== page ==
On the Saturday of the jamboree, Kit and I decided that we needed to do laundry but the issue is that in roermond, the Laundromat is only open 4 days a week. So here we were, stuck with dirty laundry and no soap. Well when we got back to site, the subcamp team helped us out and we were able to get our laundry done! Hooray for scouting I guess.
Well that same day we were presented with a unique opportunity. When we had first been exploring the site after we arrived, we saw boats being paddled using a single oar, out the back oof the boat. We had no idea what it was but it was very cool. Well one day I was asking Ivo, one of the guys in my subcamp, what Wrikken was, as he was writing it on a notice board on one of the days.  Well he told us and we then knew what it was. He then offerd to teach us how to do it. This was going to be a challgeng on a number of levels as he had never taught it anything othern than dutch and it is not the most easy of activites to learn how to do. Also he rarely teaches two students at once. Well the opportunity presented its self one day and he said that we should go. so that afternoon we went outon the water and got tied up with another boat. Well the process of how it works is a bit hard to explain. And its even hard to explain how it works. But considerd it to be like a fish moving its tail. But that’s about as ti gets as far as description of how it works go. we spent the best part of 2-3 hours out on the water, going through the basics and just getting our motion right. Well it turns out that both of us are quick learners and were able to get forward momentum by the end of the lesson. This is apparently quite and achivment and we went to dinner that night knowing we had manged to learn a new skll and have since been considering what various other vessles we could wrikken.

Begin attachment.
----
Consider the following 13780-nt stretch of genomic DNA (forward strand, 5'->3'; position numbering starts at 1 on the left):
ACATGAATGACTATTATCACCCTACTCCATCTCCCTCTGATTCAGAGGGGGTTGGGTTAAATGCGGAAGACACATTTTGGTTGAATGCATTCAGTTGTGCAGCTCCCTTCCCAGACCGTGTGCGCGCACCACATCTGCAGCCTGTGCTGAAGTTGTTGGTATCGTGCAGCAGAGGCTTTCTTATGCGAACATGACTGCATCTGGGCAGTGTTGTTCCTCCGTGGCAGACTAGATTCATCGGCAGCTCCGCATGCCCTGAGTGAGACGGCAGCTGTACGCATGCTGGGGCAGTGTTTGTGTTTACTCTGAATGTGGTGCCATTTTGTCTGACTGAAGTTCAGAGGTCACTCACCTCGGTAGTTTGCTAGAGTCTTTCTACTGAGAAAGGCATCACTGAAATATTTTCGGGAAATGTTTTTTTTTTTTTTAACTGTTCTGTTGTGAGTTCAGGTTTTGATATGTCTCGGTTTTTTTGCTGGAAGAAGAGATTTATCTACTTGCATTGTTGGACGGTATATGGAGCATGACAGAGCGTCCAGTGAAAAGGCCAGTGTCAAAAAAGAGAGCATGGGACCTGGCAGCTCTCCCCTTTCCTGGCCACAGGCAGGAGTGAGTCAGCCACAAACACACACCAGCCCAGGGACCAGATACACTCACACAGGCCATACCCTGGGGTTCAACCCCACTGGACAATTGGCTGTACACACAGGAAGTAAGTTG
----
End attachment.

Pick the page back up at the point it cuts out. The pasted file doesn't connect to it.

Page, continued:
On an less positive note, I had an allergic reaction to dinner one night. It’s the first time in a while I have had my severe reaction, but it happened. But I dealth with it. The moral of the sotry? If you are going to invite internationals, and say the only compluslory language is English, put the form in English. But that was a bit of a recurring theme. They had invited scouts from around the world to the jamboree. And the scouts had come. But at the opening the English was mearly inceidental and most signage was done in only dutch. Well by the end of the jamboree they had learned that they needed to, whilst no being fully bilingual, included a lot more English, and the closing ceremony included a lot, all be it poor, English. Ironicly by the end of the jamboree we had learnt a fiar bit of dutch and whilst we are still unable to speak it, we are able to understand a large amount of it. My ability to systhaise information from dutch thought did presnt me with a few issues. The biggest of these being that the rest of my subcamp team forgot that I didn’t speak dutch. This was because I just seemed like part of the team and I was able to get some information from what was being said, and I was also doing about 50% of the trnsalation of the slides for the troop staff meeting each night and being assited with the other 50%.
So I had a great time at jub jamb. I ask my self would I go again, and the answer is proably not, but that is just because there is only so many weeks in the year and I would like to go and see and explore other bits of the world, besides just the nederlands.
Well you might be wondering what happens next……… well that comes soon